Crocodile tears are insincere displays of emotion such as feigning sympathy at your opponents’ team losing a match.

In ancient times it was reported and believed that crocodiles put on sad looks and sighed sorrowfully to lure their prey. Moments later they would devour the naïve innocent party and weep (with delight?) while munching on their victim.

The tale was repeated by French and English explorers centuries later and the non-travelling public not surprisingly believed the stories.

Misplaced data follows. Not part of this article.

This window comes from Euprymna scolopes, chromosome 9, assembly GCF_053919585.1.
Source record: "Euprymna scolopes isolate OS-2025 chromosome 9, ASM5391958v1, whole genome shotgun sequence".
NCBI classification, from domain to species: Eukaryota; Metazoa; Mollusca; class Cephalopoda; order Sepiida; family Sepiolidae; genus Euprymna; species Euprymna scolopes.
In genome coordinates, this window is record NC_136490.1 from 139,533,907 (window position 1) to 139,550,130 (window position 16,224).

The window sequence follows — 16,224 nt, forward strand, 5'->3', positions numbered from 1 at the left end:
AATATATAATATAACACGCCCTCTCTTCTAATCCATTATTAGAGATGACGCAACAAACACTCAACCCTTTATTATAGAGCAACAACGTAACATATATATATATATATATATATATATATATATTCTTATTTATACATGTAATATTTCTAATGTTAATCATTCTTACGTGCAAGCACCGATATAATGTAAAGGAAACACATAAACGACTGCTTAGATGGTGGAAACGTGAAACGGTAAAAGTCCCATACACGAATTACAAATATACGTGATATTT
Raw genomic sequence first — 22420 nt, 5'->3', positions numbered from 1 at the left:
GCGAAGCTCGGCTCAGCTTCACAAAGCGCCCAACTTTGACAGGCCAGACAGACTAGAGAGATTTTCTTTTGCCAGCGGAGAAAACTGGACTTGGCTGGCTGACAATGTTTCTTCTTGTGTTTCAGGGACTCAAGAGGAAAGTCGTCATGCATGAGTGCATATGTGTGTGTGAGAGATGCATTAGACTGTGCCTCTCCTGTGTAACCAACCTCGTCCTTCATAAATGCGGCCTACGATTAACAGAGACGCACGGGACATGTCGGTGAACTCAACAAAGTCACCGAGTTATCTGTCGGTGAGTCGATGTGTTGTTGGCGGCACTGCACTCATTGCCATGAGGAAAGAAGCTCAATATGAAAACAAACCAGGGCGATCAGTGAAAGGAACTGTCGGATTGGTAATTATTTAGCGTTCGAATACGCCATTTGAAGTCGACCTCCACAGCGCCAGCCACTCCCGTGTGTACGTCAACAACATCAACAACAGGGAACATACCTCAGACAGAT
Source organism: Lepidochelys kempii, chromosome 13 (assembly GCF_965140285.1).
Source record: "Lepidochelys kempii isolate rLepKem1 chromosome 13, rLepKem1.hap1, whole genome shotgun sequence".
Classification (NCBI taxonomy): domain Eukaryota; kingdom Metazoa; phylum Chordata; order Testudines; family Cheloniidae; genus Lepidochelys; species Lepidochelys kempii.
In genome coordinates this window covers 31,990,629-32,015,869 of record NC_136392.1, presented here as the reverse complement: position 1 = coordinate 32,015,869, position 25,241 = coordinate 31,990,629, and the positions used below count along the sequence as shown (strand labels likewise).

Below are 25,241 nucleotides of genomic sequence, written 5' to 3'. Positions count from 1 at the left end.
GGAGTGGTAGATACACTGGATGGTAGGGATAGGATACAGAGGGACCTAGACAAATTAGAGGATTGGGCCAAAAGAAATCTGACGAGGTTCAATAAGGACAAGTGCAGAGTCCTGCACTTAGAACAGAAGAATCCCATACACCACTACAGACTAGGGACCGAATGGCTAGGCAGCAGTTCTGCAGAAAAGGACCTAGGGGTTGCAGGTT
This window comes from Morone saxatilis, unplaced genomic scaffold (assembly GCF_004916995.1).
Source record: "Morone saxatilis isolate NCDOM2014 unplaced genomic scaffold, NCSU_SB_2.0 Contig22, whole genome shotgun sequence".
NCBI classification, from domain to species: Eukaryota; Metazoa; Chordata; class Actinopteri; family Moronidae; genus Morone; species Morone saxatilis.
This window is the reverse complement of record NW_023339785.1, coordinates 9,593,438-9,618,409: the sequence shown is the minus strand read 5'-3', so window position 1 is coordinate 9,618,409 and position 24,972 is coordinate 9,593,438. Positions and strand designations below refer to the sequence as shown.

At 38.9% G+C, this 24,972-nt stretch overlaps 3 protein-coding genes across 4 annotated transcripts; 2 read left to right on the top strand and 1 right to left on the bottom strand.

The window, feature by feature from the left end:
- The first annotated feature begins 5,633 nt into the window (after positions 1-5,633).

It is true that crocodiles shed tears, but there is no evidence that they feel emotion. By the 16th century the story had become idiomatic.

In 1563 Edmund Grindal, Archbishop of York, wrote, “I begin to fear, lest his humility … be a counterfeit humility, and his tears crocodile tears.”